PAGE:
So, generally speaking, his fans don't 'feel' his music. Like the music just doesn't move you...I see where you're going and I agree..

    I used to feel it the tracks. Now I just listen and admire the technique.
    Feeling is a feminine trait and in hiphop, it aint cool to be soft. Which is kind of a death certificate for any "artist" that wants to expand.

    Also, its pretty hard to stay fresh when every producer has studied your whole style and reproduced every trick you've ever done.


  • wow its a scientific proof for why most of soulstrut are better producers than primo and pete rock. nice.

    but on the real, that's a good point--dudes get lazy when they get rich and you gotta believe the desire to go hang out in a flea market isn't that high for a dude that's paid like primo and pete.


    I think the whole "they don't dig anymore" is nonsense. Pete and Primo were never about raers when it came to their beats for the most part. Look at how many classics the two made off Ahmad Jamal only! Primo was using drums off ultimate breaks and beats during the greatest part of his career. He just had a sound and a way of doin his beats that people couldn't accurately bite. To me his sound has gone downhill since he started mixing and working on pro tools. More than anything the biters have ruined his style though. It technically easy to make a "primo" beat but there is a big difference between "kick in the door" and that wack M Boogie shit.


    Pete is still spending crazy amounts of money on records like he always. The dope thing about Kanye, Dilla and Just Blaze is how they take regular ass records and make powerful slaps. I know when I got off the whole "super cratedigger" shit, I got a lot better as a producer. There is a big difference between record collectors and producers.

  • Since 2001 I interviewed Primo 4-5 Times. In 2001 I asked him about the reason for having signature drum sounds.



    He asked me what I was meaning and I told him that everybody thinks that his drums are sounding always the same. He told me he is using always different drums, but he mixes them in a way that they sound all the same.

    Same answer 9Th wonder had about his snare.

    I also asked him about changing his style and he said there were no reason for him to change his style.



    I asked the same questions the following years and he said he could understand the question, because everybody wants to know it, but he don???t want to change his style because he likes the gutter and grimey stuff he is doing.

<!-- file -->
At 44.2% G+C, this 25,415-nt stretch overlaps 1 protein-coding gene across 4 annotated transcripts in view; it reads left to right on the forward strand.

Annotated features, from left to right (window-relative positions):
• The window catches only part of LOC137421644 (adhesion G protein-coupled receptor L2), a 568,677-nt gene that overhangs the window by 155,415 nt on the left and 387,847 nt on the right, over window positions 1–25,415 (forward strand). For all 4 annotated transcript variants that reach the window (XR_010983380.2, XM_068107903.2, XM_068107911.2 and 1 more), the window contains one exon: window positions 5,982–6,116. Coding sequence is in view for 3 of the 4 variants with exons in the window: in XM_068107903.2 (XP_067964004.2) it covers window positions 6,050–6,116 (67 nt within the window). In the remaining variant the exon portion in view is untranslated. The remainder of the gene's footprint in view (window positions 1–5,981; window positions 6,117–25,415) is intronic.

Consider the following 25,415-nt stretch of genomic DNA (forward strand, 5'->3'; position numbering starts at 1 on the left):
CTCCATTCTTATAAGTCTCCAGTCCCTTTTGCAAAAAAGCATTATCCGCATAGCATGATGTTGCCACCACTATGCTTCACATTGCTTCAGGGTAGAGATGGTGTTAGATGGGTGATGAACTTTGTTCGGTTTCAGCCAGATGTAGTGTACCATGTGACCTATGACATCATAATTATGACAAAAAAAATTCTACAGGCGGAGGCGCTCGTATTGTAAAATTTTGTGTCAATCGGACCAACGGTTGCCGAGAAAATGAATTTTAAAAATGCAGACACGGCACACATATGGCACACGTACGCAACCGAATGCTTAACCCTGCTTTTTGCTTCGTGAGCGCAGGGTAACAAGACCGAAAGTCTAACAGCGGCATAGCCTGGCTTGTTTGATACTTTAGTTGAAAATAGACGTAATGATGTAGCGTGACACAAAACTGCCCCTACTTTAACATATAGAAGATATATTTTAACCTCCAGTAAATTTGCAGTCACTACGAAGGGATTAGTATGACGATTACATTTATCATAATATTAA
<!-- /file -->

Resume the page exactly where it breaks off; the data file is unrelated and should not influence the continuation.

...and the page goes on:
Most of the stuff that???s out he don???t like.



    I asked myself if it could be that he is not able to re-invent himself, and I came to the conclusion he is able, but he is not willing to do it.



    So first of all I give him respect to having the balls to go HIS way, even if this is meaning we (the audience) have to go a different way.



    But are we really gonna go a different way ??? Why is everybody hyped about Madlib, Jay Dee and 9 th Wonder and several other producers who are doing it in a Golden Era style ?? What is with Buckshot ?? What is with the beats on those G Unit and Game LP???s that have a straight loop, a 8th hihat and a bassdrum on the 1 + 3 off beat ??? What is with Salaam Remi and the things he did for Nas ?? What is with Missy and all the old school references ???? What is with the #1 Primoesque producer out there Alchemist ??



    And why is everybody hating on Primo, Pete Rock, Large Pro, Lord Finesse, Show, Diamond D, Beatminers and if you want we can go on further with the MC???s from those days. Why is everybody hating on KRS these days ?? (even if everybody is happy to say he beat Nelly)



    I came to exact 2 answers:



    1.

    Picking the right sample.



    Primo had a hand for the right sample. In the payday era I could buy every record with the Premier name on it. It was dope as fuck. And even if he laced some beats in the following years that I didn???t like he always had more good than bad ones out.



    But now, even if the sample based style is back, even if the 8th hihat boombap style is back and acepeted in the mainstream, he has lost the skill of choosing the right sample that I Like (and if I read your answers you feel the same) But this doesn???t man that he hates his own joints.

    He said to me he is makeing wack beats too, but he is not playing it to people. He erases them. So everything we hear, he likes and he gives a shit about our opinion.

    And for me doing music too I can understand that. I give a shit if people dig my stuff or not. First of all I have to love it.



    This means that Mr.Premier and we others have a different taste when it comes to melodies and rhythms. And this is totally normal. A friend of mine loves P-Funk, me not. So what ??



    So it is not about the production style he has to change (if this would be the reason than Alchemist must be out of order), he has to change back to our flava and taste of samples, or we have to follow him. Which brings me to the 2nd answer.



    2.

    Time will tell.



    I???am a kid of the 80???s. I hated the music of the 80s. It was totally crap. When I started to dig records I ignored every record that was post 1979. No I love some of the 80s shit.